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A Busy Time For Firms That Help Wealth Managers Keep Costs Down

Tom Burroughes, Group Editor , London, 16 July 2013


Firms that help wealth managers get a quick, accurate read on costs and revenues are in demand as regulatory and other pressures mount.

The financial services industry - including wealth management - has to be more transparent than ever before as regulatory and other pressures mount, which is why firms able to help customers get a tight read on their numbers are likely to be in demand.

Regulations are forcing firms to disclose more about how they get paid and from whom. Meanwhile, there is the simple issue of keeping costs under control - an obvious point, but still important. According to data from the likes of Scorpio Partnership, the consultancy, average global wealth management cost/income ratios are in the upper 70s. On the asset management side, pressures remain. A report by PricewaterhouseCoopers in 2012, taken from a survey of chief executives, showed that 66 per cent of the sector’s CEOs planned to cut costs in 2012, only marginally less than the 78 per cent that did so in 2011. Life has not become much less austere since.

A recent financial deal highlights the demand for companies that give firms a fast handle on their numbers. Recently, US-headquartered Bonaire Software Solutions - it also has a UK presence - was acquired by Broadridge Financial Solutions. The acquisition (the cost of which wasn’t disclosed), announced on 26 June, was described by Broadbridge as “another step” in its strategy to “build a leading suite of data-driven solutions for mutual fund, retirement, and asset management firms to help them grow their business, operate efficiently and minimise risk”. The fact that Broadridge saw the case to buy such a business is telling.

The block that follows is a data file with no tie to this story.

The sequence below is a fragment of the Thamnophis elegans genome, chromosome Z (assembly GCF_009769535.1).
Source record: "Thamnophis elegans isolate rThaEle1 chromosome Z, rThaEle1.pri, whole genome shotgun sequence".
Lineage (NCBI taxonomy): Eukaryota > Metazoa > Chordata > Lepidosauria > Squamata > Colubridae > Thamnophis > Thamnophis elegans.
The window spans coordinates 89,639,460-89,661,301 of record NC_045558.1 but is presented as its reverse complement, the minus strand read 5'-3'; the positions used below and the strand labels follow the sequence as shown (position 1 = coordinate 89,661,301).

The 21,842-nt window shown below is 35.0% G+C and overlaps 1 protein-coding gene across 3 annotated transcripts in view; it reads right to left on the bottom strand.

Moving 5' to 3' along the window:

So what does Bonaire do? Bonaire provides revenue management and accounting software and services solutions to the asset management industry. Its services help fund managers, private banks, brokers and other financial firms watch their costs and watch where the money goes. “We view this [Bonaire business] as another tool in our toolbox to bring additional value to our asset management clients, specifically in light of growing regulatory scrutiny around fees and the need for automated, auditable systems,” Michael Liberatore, chief operating officer of Broadridge’s Mutual Fund and Retirement Solutions Group, told this publication after the acquisition deal went through. “We have the market leader,” he added.

Christopher John, chief executive of Bonaire, also told this publication that on both sides of the Atlantic, regulatory pressures drive firms to cut costs and measure them more accurately, putting businesses such as Bonaire in a strong position to sell its wares. "The regulatory environment is changing in many places and there is a push for more transparency,” he said.

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